WASHINGTON, D.C. – Black higher education organizations are urging President-elect Joe Biden to consider North Carolina Congresswoman Alma Adams for the top job at the U.S. Department of Education.
Leaders with the United Negro College Fund, the Thurgood Marshall College Fund, and the National Association for Equal Opportunity in Higher Education offered praise for Adams on a call with the press Wednesday.
Lodriguez Murray with UNCF said the organizations had written and spoken to the Biden team about the possibility of Adams being tapped for the secretary position.
“We’re looking for a champion like this in the upcoming administration, and that person exists now,” he said. “They were listening to us carefully. They noted our strong support. We’re all waiting to hear back from them.”
A spokesman for Adams said in a statement that she is “surprised, but flattered, that so many education leaders would put her name into consideration.”
“She would be honored to be considered,” he continued.
Adams, who has served in Congress since 2014, has made Historically Black Colleges and Universities one of the focuses of her tenure. She founded and serves as co-chair of the Bipartisan HBCU Caucus on Capitol Hill.
Last year, she helped lead the effort to extend federal funding for STEM-related programs at HBCUs and other minority serving institutions – a push that ultimately proved successful. Recently, a bill with her backing aimed at improving relationships between federal agencies and HBCUs is on the move on Capitol Hill.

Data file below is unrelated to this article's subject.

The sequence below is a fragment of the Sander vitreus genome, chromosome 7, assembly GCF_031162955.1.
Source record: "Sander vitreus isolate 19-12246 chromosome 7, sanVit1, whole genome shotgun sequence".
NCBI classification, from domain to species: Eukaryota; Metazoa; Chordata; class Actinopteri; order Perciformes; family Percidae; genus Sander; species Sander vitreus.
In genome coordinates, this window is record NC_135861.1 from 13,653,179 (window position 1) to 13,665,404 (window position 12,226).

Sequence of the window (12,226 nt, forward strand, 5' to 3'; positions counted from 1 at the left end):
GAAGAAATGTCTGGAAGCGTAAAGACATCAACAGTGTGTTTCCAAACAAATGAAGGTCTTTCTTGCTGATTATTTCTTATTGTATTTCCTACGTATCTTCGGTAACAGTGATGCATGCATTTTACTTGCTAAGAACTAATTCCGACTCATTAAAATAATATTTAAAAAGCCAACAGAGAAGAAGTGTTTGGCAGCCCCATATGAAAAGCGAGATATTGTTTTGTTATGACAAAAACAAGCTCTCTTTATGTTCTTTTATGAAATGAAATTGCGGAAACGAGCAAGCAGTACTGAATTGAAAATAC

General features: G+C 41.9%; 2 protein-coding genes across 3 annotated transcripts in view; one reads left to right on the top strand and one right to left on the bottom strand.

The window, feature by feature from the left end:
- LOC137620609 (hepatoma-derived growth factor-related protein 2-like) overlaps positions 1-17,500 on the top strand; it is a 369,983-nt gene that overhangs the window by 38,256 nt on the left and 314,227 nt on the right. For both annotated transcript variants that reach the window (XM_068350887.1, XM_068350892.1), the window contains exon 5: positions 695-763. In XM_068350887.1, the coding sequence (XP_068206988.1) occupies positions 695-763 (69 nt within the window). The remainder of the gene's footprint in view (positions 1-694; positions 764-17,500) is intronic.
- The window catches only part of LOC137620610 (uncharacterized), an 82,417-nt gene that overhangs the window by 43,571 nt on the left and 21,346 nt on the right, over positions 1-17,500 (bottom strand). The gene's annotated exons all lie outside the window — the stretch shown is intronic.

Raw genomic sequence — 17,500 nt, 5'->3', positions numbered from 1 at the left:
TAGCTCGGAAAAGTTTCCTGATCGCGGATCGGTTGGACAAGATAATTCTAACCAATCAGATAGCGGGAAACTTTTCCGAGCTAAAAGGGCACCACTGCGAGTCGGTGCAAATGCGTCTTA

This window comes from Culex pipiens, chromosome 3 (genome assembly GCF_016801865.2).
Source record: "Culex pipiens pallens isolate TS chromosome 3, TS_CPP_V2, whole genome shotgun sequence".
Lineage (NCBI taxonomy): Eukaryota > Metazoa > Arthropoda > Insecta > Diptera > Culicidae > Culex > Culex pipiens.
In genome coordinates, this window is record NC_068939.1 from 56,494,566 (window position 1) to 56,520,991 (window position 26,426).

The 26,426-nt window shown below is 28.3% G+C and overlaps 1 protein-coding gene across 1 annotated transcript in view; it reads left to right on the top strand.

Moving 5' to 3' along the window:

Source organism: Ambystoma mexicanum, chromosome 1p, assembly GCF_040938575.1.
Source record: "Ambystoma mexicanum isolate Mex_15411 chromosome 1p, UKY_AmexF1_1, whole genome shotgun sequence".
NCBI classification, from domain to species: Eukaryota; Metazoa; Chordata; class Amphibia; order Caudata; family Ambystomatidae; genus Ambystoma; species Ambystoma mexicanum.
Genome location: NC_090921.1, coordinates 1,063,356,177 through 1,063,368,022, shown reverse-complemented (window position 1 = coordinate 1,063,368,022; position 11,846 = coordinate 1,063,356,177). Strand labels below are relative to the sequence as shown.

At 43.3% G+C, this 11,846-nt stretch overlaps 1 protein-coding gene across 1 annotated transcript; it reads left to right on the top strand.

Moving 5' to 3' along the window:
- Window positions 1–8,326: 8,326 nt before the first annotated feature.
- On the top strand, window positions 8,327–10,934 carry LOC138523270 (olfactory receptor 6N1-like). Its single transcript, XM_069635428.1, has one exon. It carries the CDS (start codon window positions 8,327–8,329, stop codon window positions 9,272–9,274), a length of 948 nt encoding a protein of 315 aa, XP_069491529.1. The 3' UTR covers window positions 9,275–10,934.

Adams is a two-time HBCU grad and taught for decades at Bennett College.
The congresswoman was a supporter of President-elect Biden during the Democratic primary. On Wednesday, she told reporters she had been in touch with the Biden team during the campaign and the transition about education issues.
“I have shared many of my concerns about higher education and about education in general with the Biden team,” she said. “I’m confident that we’re going to see education in a different light and that education will be certainly a priority for this administration.”
If Adams were nominated and confirmed to the Department of Education post, she would have to leave her congressional seat. With the Democratic majority in the House already slim, her departure from the chamber would make that margin only smaller – even if just temporarily. Her district is comfortably Democratic.
Last week, House Majority Leader Steny Hoyer expressed concern about the Democrats’ margin, saying he had “indicated to the administration very early on that I wanted them to be very careful in terms of the members that they appointed from the Congress given the closeness of our majority,” according to The Hill.
North Carolina Names on Biden’s Radar
While higher ed leaders try to influence the Biden team to consider Adams, other North Carolina names are reportedly already on his radar for cabinet posts.
Earlier this week, Axios reported that Michael Regan – the Secretary of the North Carolina Department of Environmental Quality – is a leading contender for the top job at the Environmental Protection Agency. He previously worked at the EPA during the Clinton and Bush administrations.
Mike Sprayberry is reportedly in the mix of candidates to head the Federal Emergency Management Agency (FEMA), according to E&E News. Sprayberry has served as North Carolina’s director of Emergency Management since 2013.